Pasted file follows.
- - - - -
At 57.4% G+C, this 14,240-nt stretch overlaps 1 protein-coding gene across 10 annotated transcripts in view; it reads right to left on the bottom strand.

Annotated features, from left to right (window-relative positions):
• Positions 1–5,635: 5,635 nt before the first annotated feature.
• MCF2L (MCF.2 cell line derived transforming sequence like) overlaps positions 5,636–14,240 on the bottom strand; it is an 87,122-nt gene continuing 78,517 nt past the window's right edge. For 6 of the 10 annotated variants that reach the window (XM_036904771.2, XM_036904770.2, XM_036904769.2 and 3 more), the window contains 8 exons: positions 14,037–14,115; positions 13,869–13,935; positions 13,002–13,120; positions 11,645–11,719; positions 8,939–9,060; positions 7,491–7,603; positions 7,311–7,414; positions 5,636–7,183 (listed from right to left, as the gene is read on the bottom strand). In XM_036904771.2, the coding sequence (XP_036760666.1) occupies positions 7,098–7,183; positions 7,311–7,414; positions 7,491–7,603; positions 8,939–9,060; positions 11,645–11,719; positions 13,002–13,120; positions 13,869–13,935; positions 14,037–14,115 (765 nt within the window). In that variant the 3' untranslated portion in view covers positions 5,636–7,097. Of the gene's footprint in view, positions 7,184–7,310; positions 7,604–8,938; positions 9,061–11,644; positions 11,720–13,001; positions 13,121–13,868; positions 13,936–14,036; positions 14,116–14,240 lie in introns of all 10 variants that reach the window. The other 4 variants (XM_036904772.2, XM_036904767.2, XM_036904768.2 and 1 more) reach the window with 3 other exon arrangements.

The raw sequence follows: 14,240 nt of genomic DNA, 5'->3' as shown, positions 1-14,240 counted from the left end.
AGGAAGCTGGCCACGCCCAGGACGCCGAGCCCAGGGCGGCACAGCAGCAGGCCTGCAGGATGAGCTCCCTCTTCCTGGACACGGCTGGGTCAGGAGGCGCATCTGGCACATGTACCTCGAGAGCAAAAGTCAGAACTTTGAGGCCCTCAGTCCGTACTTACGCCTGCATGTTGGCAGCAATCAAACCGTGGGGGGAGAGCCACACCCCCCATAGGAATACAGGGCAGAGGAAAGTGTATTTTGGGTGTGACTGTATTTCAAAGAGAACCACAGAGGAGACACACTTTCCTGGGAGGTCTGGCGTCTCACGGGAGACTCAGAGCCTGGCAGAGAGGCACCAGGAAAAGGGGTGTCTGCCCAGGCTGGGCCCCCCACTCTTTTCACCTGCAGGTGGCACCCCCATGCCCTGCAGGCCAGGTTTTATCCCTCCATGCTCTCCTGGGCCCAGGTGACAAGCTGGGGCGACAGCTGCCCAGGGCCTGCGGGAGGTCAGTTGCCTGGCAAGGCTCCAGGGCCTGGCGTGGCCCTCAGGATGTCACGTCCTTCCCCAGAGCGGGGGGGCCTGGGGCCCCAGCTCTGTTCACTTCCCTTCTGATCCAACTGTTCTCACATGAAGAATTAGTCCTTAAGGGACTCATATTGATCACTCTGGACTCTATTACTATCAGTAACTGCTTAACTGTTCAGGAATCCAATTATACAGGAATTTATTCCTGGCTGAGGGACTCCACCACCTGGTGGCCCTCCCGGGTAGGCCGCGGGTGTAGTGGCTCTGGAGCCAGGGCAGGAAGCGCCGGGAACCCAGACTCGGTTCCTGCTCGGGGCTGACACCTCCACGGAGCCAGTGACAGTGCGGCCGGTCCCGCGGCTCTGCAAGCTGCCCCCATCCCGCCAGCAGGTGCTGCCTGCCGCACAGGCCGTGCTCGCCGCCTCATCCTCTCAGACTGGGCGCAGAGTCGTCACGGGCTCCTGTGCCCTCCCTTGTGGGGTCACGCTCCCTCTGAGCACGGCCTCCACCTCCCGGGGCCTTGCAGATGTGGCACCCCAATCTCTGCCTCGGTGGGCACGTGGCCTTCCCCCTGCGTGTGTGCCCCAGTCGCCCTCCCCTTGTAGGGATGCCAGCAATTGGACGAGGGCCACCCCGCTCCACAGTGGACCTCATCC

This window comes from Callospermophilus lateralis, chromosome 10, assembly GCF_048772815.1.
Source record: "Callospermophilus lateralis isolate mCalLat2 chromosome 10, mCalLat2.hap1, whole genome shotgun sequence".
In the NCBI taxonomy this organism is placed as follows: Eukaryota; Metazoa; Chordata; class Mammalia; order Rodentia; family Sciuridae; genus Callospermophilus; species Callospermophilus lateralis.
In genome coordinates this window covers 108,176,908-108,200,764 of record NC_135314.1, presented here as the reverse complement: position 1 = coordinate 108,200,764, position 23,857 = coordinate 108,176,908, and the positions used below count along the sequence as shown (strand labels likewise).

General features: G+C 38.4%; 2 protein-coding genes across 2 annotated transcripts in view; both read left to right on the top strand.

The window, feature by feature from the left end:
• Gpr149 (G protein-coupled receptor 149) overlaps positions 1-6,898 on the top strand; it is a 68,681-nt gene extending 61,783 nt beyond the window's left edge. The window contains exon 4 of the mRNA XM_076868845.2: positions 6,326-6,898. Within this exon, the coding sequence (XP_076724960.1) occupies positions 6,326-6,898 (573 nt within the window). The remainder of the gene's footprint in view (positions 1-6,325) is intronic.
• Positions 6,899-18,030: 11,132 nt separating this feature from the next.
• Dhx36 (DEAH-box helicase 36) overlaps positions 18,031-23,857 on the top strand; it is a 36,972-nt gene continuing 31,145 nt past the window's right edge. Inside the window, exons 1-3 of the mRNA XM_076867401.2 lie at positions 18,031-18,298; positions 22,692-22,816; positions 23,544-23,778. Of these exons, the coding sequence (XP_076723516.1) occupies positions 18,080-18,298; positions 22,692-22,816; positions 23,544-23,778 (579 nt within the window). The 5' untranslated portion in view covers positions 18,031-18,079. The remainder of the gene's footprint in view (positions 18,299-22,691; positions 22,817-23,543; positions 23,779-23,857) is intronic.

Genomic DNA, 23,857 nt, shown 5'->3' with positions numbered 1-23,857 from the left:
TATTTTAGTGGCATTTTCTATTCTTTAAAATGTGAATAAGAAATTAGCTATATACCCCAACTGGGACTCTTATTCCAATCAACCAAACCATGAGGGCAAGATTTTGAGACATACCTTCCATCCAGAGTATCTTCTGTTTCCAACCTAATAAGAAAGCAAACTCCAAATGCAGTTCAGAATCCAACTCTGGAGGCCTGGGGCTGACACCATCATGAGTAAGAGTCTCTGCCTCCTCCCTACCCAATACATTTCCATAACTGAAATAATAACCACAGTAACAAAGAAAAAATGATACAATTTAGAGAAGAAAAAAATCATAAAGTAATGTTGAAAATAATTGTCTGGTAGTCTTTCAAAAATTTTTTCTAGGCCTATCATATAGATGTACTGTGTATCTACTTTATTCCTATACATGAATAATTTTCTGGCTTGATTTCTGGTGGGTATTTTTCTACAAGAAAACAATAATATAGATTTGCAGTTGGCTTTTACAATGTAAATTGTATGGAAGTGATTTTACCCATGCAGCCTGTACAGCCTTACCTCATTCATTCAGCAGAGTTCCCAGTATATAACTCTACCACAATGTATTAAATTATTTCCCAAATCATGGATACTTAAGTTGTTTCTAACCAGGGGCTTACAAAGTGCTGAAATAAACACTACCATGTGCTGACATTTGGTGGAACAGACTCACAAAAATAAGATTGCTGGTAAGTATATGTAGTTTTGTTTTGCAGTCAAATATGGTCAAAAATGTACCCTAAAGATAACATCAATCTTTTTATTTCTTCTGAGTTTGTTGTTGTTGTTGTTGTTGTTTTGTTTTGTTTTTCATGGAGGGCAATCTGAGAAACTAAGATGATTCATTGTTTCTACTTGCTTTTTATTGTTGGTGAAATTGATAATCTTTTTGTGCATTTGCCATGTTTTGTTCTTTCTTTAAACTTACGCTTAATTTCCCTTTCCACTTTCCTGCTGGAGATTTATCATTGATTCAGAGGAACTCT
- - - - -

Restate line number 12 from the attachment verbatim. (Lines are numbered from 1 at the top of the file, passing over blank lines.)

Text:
The window, feature by feature from the left end: